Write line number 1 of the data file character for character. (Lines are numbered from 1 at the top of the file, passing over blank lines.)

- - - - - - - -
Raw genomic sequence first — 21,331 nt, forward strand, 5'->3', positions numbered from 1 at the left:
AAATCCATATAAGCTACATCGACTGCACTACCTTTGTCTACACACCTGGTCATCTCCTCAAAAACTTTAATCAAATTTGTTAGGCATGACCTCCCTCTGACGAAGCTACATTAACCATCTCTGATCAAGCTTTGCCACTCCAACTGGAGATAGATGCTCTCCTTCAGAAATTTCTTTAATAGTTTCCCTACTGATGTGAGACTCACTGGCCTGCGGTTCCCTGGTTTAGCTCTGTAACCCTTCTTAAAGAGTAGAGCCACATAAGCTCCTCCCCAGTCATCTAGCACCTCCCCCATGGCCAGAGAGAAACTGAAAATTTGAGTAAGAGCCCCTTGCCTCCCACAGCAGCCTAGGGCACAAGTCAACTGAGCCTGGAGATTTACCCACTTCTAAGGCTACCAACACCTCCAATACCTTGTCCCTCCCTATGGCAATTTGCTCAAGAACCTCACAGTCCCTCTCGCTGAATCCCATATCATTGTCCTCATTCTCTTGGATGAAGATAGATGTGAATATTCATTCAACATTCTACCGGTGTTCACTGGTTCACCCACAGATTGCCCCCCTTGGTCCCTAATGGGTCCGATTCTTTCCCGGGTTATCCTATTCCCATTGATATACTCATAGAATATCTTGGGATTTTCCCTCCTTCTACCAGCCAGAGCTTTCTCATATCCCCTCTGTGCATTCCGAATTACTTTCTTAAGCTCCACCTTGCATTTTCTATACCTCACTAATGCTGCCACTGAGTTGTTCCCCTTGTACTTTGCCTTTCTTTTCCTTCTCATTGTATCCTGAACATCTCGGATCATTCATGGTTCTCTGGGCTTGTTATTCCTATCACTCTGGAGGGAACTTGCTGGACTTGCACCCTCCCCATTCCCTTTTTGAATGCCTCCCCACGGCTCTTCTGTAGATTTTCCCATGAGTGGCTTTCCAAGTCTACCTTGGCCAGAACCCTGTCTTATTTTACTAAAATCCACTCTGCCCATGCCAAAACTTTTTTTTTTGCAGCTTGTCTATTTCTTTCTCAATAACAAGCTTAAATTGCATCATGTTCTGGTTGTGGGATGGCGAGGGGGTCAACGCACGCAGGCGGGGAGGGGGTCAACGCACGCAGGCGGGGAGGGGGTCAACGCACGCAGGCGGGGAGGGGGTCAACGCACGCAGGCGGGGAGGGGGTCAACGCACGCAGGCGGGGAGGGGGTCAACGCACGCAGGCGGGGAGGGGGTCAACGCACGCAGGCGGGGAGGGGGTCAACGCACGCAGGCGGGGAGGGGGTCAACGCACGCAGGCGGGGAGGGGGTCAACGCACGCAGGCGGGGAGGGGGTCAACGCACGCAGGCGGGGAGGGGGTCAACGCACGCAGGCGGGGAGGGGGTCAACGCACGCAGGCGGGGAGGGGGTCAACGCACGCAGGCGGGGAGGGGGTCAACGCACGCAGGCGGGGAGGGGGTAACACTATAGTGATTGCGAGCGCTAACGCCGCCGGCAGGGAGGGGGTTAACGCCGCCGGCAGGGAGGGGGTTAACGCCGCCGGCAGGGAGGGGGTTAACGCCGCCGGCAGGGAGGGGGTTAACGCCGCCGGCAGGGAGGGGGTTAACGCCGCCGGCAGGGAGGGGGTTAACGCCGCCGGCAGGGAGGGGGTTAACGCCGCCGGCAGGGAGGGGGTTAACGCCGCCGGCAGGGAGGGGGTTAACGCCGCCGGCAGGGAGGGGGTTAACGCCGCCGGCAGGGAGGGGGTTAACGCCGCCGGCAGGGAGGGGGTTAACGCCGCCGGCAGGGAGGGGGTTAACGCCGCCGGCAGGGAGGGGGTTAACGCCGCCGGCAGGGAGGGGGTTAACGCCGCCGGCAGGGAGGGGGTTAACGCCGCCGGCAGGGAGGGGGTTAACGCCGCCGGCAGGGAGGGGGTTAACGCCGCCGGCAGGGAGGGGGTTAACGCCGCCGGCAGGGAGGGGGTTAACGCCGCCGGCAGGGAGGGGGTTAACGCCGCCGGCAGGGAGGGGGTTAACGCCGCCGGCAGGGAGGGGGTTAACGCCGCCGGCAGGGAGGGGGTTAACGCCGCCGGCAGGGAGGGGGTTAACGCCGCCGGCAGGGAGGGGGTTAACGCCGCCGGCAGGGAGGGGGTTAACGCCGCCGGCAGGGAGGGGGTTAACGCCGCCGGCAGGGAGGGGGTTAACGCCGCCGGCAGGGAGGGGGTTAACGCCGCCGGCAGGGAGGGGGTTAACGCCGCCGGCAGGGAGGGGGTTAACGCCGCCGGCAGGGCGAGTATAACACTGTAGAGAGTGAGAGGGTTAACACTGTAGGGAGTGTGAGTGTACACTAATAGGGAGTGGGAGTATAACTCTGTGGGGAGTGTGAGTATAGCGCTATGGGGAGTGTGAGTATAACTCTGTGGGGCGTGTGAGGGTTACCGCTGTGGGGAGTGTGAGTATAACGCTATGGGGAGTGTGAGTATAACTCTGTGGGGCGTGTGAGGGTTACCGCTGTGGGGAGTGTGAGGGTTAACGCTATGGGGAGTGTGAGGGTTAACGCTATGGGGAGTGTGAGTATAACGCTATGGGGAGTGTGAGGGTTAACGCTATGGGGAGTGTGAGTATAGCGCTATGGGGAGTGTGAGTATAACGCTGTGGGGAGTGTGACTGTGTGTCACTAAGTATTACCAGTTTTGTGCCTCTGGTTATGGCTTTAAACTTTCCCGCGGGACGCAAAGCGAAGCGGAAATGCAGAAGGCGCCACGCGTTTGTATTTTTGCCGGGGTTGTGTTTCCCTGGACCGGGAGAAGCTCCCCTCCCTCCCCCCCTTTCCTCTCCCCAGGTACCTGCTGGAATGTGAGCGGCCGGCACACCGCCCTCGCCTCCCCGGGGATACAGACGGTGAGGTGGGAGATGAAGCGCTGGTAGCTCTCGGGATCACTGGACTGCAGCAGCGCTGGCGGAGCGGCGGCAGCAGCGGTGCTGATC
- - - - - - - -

Raw genomic sequence first — 21,331 nt, forward strand, 5'->3', positions numbered from 1 at the left: